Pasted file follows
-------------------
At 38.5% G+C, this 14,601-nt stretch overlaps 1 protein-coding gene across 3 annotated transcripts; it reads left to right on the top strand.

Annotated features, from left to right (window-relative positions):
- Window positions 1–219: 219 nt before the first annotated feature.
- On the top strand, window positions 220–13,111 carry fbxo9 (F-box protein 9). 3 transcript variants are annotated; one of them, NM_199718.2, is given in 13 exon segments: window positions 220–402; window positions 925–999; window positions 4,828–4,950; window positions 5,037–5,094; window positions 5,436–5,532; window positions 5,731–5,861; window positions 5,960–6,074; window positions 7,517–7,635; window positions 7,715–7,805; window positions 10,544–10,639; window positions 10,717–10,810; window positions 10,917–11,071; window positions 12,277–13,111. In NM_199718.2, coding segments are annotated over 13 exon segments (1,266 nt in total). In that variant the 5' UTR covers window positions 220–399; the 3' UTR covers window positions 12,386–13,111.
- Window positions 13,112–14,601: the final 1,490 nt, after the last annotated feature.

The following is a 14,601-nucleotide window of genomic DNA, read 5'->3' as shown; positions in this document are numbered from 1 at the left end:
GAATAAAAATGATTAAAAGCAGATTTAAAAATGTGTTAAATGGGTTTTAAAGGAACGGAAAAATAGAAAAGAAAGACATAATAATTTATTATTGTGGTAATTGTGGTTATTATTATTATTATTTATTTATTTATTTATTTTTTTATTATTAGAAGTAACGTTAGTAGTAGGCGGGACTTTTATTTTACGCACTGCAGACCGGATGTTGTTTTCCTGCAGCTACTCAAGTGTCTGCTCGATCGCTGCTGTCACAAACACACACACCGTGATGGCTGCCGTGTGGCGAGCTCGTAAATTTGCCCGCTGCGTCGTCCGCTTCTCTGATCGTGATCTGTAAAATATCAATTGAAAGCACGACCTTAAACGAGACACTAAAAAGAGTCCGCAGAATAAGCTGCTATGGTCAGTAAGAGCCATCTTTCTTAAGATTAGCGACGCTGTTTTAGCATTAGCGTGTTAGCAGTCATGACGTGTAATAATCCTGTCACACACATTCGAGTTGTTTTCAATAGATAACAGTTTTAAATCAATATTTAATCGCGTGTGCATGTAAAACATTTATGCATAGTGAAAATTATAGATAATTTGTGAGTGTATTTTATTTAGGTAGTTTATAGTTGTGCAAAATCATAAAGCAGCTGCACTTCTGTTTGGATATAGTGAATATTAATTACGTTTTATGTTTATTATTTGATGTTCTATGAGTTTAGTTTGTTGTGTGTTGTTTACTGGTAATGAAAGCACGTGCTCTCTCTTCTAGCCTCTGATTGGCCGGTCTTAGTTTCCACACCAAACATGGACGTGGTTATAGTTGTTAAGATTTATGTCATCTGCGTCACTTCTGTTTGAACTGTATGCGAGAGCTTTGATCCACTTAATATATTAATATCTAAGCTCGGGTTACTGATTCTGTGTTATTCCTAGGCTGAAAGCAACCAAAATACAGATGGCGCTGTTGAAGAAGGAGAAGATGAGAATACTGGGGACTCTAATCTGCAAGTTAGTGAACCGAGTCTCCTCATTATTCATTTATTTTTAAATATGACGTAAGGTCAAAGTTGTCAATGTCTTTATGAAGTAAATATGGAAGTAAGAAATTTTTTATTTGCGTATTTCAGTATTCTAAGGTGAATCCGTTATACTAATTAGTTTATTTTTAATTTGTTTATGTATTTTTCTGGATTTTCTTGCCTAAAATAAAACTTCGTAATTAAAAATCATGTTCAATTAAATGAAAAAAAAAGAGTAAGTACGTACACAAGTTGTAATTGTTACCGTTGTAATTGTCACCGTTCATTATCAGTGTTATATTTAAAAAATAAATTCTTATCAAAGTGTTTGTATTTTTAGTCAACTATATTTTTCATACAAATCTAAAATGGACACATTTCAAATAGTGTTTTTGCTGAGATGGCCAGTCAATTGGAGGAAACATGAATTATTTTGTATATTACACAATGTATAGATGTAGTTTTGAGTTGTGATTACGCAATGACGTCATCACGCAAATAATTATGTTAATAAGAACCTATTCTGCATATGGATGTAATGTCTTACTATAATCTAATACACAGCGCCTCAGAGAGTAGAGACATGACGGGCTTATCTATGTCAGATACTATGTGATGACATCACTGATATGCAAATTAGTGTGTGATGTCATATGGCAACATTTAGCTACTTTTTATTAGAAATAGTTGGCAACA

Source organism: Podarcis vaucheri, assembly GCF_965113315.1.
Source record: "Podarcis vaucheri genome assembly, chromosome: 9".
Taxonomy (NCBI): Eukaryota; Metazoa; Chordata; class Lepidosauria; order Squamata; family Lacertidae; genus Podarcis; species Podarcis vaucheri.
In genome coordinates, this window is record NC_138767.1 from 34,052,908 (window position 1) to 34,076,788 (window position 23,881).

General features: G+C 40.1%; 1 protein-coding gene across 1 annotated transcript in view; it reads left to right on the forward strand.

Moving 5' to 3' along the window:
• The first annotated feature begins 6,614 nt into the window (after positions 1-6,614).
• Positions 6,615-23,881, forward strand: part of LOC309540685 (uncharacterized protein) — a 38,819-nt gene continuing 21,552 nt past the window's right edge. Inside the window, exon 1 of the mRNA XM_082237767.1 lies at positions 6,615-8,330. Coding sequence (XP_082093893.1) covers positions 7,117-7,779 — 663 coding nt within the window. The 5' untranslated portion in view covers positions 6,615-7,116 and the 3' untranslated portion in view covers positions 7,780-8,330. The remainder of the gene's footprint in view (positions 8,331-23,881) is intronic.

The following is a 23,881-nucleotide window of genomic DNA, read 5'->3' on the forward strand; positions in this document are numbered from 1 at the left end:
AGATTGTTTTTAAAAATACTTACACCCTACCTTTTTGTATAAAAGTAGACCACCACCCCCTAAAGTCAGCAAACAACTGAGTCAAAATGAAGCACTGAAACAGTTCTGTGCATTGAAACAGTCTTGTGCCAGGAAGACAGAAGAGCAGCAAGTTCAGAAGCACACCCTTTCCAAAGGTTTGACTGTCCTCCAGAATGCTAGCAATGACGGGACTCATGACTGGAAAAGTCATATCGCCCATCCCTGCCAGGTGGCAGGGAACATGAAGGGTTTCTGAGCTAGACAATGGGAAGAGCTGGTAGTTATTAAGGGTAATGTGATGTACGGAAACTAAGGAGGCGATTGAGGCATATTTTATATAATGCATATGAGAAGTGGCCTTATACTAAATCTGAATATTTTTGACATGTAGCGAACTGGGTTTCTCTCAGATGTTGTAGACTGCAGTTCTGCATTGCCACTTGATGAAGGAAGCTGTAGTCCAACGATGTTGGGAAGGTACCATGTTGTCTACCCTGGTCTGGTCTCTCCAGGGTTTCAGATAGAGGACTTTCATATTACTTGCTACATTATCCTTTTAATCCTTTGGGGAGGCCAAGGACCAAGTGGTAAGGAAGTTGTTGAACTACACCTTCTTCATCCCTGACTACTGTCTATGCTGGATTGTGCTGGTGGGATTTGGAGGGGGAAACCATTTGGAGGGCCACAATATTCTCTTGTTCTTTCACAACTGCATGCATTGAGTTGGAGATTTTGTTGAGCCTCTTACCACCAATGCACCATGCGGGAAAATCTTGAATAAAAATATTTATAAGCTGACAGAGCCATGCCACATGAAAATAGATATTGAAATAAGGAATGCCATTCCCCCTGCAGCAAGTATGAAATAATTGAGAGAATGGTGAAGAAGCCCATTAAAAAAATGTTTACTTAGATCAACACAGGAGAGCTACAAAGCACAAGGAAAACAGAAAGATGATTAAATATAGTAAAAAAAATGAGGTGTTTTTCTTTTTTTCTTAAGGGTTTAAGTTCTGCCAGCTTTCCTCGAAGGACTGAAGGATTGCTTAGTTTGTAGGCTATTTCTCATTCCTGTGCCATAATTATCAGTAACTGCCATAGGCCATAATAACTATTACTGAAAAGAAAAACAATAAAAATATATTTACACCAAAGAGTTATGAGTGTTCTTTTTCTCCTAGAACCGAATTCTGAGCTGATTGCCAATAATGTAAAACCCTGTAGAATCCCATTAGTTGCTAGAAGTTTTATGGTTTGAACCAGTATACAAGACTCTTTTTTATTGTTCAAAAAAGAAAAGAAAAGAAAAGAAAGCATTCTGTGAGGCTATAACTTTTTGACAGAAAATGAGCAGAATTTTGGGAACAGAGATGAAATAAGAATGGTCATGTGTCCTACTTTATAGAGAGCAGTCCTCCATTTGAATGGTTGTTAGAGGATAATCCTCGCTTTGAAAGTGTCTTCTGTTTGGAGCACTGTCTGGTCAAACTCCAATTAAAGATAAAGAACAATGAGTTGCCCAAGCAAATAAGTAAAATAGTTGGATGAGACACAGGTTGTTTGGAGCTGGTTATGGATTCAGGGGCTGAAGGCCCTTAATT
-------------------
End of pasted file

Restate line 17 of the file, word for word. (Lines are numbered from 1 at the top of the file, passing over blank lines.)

AGATTGTTTTTAAAAATACTTACACCCTACCTTTTTGTATAAAAGTAGACCACCACCCCCTAAAGTCAGCAAACAACTGAGTCAAAATGAAGCACTGAAACAGTTCTGTGCATTGAAACAGTCTTGTGCCAGGAAGACAGAAGAGCAGCAAGTTCAGAAGCACACCCTTTCCAAAGGTTTGACTGTCCTCCAGAATGCTAGCAATGACGGGACTCATGACTGGAAAAGTCATATCGCCCATCCCTGCCAGGTGGCAGGGAACATGAAGGGTTTCTGAGCTAGACAATGGGAAGAGCTGGTAGTTATTAAGGGTAATGTGATGTACGGAAACTAAGGAGGCGATTGAGGCATATTTTATATAATGCATATGAGAAGTGGCCTTATACTAAATCTGAATATTTTTGACATGTAGCGAACTGGGTTTCTCTCAGATGTTGTAGACTGCAGTTCTGCATTGCCACTTGATGAAGGAAGCTGTAGTCCAACGATGTTGGGAAGGTACCATGTTGTCTACCCTGGTCTGGTCTCTCCAGGGTTTCAGATAGAGGACTTTCATATTACTTGCTACATTATCCTTTTAATCCTTTGGGGAGGCCAAGGACCAAGTGGTAAGGAAGTTGTTGAACTACACCTTCTTCATCCCTGACTACTGTCTATGCTGGATTGTGCTGGTGGGATTTGGAGGGGGAAACCATTTGGAGGGCCACAATATTCTCTTGTTCTTTCACAACTGCATGCATTGAGTTGGAGATTTTGTTGAGCCTCTTACCACCAATGCACCATGCGGGAAAATCTTGAATAAAAATATTTATAAGCTGACAGAGCCATGCCACATGAAAATAGATATTGAAATAAGGAATGCCATTCCCCCTGCAGCAAGTATGAAATAATTGAGAGAATGGTGAAGAAGCCCATTAAAAAAATGTTTACTTAGATCAACACAGGAGAGCTACAAAGCACAAGGAAAACAGAAAGATGATTAAATATAGTAAAAAAAATGAGGTGTTTTTCTTTTTTTCTTAAGGGTTTAAGTTCTGCCAGCTTTCCTCGAAGGACTGAAGGATTGCTTAGTTTGTAGGCTATTTCTCATTCCTGTGCCATAATTATCAGTAACTGCCATAGGCCATAATAACTATTACTGAAAAGAAAAACAATAAAAATATATTTACACCAAAGAGTTATGAGTGTTCTTTTTCTCCTAGAACCGAATTCTGAGCTGATTGCCAATAATGTAAAACCCTGTAGAATCCCATTAGTTGCTAGAAGTTTTATGGTTTGAACCAGTATACAAGACTCTTTTTTATTGTTCAAAAAAGAAAAGAAAAGAAAAGAAAGCATTCTGTGAGGCTATAACTTTTTGACAGAAAATGAGCAGAATTTTGGGAACAGAGATGAAATAAGAATGGTCATGTGTCCTACTTTATAGAGAGCAGTCCTCCATTTGAATGGTTGTTAGAGGATAATCCTCGCTTTGAAAGTGTCTTCTGTTTGGAGCACTGTCTGGTCAAACTCCAATTAAAGATAAAGAACAATGAGTTGCCCAAGCAAATAAGTAAAATAGTTGGATGAGACACAGGTTGTTTGGAGCTGGTTATGGATTCAGGGGCTGAAGGCCCTTAATT